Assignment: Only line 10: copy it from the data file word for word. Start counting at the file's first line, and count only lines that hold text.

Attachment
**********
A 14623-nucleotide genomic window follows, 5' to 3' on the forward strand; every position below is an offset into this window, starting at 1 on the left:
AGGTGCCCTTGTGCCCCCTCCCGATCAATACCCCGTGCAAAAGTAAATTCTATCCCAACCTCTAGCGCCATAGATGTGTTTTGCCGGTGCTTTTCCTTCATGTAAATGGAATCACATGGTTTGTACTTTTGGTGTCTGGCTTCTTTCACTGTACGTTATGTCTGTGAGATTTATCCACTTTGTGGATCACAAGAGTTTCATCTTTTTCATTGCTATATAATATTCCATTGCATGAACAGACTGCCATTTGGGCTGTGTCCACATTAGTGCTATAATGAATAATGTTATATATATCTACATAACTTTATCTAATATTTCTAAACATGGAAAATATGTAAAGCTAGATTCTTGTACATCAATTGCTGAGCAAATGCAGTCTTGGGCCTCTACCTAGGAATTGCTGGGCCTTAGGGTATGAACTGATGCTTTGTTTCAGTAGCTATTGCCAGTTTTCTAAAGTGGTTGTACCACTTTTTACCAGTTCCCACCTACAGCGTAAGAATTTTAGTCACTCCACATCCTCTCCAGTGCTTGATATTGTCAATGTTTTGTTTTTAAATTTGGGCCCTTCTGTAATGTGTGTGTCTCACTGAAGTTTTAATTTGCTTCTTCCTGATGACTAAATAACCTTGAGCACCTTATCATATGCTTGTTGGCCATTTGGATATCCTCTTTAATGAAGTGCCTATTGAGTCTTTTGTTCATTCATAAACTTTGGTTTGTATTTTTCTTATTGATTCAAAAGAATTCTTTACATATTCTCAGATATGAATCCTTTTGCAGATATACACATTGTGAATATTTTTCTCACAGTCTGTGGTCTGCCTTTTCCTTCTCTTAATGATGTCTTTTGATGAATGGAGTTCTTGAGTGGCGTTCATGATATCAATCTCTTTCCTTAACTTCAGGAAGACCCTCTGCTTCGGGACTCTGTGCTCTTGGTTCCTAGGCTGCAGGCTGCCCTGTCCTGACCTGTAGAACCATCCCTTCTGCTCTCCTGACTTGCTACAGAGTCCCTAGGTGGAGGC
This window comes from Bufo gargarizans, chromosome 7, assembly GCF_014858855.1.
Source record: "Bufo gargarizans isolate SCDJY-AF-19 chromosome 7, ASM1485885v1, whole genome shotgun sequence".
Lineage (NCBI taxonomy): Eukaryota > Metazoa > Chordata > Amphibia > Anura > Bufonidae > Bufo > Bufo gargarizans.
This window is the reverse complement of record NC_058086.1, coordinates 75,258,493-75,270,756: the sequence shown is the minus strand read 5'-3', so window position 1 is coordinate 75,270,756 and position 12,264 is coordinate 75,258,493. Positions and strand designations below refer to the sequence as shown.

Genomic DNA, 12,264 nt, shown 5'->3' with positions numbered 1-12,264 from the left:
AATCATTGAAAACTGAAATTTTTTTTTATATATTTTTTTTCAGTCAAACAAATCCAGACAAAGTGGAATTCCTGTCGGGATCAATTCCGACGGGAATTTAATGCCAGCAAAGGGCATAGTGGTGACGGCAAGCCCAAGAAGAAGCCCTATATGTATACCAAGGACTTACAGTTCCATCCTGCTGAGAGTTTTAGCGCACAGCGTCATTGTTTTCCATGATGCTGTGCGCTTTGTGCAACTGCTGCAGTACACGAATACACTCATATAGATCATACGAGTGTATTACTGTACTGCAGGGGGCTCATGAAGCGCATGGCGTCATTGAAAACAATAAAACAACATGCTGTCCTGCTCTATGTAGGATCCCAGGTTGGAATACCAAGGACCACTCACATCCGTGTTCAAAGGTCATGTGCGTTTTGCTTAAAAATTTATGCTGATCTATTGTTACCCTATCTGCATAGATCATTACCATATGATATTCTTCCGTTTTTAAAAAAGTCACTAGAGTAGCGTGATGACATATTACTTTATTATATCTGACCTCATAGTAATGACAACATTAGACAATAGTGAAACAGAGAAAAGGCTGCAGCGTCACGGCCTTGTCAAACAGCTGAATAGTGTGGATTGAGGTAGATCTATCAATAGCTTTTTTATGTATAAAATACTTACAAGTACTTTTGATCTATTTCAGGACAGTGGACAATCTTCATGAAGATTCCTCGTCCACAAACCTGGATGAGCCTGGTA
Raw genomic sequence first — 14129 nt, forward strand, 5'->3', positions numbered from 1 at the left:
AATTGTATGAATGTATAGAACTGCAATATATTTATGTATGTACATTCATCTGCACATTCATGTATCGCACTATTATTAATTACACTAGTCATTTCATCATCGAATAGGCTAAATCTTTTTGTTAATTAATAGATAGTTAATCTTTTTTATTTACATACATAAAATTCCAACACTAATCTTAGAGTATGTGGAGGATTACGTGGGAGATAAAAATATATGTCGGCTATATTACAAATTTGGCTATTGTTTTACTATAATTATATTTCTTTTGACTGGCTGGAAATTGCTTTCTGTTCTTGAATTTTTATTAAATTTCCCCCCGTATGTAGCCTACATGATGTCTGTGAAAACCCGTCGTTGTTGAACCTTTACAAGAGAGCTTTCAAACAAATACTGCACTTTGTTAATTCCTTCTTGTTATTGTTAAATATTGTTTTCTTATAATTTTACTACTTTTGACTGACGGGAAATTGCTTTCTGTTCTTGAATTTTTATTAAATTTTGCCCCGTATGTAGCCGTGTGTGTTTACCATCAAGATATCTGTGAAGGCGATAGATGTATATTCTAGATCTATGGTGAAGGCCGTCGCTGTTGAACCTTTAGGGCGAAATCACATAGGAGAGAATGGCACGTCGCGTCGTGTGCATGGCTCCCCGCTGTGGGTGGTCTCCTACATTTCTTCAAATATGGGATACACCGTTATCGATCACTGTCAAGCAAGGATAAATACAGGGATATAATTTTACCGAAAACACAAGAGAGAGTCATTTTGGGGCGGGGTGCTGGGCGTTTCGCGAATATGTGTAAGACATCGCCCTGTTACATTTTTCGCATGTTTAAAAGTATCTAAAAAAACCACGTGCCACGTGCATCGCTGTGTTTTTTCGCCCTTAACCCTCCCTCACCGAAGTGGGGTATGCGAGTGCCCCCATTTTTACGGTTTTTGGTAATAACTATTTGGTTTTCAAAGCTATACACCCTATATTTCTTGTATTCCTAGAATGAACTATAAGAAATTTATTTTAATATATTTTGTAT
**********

AATTGTATGAATGTATAGAACTGCAATATATTTATGTATGTACATTCATCTGCACATTCATGTATCGCACTATTATTAATTACACTAGTCATTTCATCATCGAATAGGCTAAATCTTTTTGTTAATTAATAGATAGTTAATCTTTTTTATTTACATACATAAAATTCCAACACTAATCTTAGAGTATGTGGAGGATTACGTGGGAGATAAAAATATATGTCGGCTATATTACAAATTTGGCTATTGTTTTACTATAATTATATTTCTTTTGACTGGCTGGAAATTGCTTTCTGTTCTTGAATTTTTATTAAATTTCCCCCCGTATGTAGCCTACATGATGTCTGTGAAAACCCGTCGTTGTTGAACCTTTACAAGAGAGCTTTCAAACAAATACTGCACTTTGTTAATTCCTTCTTGTTATTGTTAAATATTGTTTTCTTATAATTTTACTACTTTTGACTGACGGGAAATTGCTTTCTGTTCTTGAATTTTTATTAAATTTTGCCCCGTATGTAGCCGTGTGTGTTTACCATCAAGATATCTGTGAAGGCGATAGATGTATATTCTAGATCTATGGTGAAGGCCGTCGCTGTTGAACCTTTAGGGCGAAATCACATAGGAGAGAATGGCACGTCGCGTCGTGTGCATGGCTCCCCGCTGTGGGTGGTCTCCTACATTTCTTCAAATATGGGATACACCGTTATCGATCACTGTCAAGCAAGGATAAATACAGGGATATAATTTTACCGAAAACACAAGAGAGAGTCATTTTGGGGCGGGGTGCTGGGCGTTTCGCGAATATGTGTAAGACATCGCCCTGTTACATTTTTCGCATGTTTAAAAGTATCTAAAAAAACCACGTGCCACGTGCATCGCTGTGTTTTTTCGCCCTTAACCCTCCCTCACCGAAGTGGGGTATGCGAGTGCCCCCATTTTTACGGTTTTTGGTAATAACTATTTGGTTTTCAAAGCTATACACCCTATATTTCTTGTATTCCTAGAATGAACTATAAGAAATTTATTTTAATATATTTTGTAT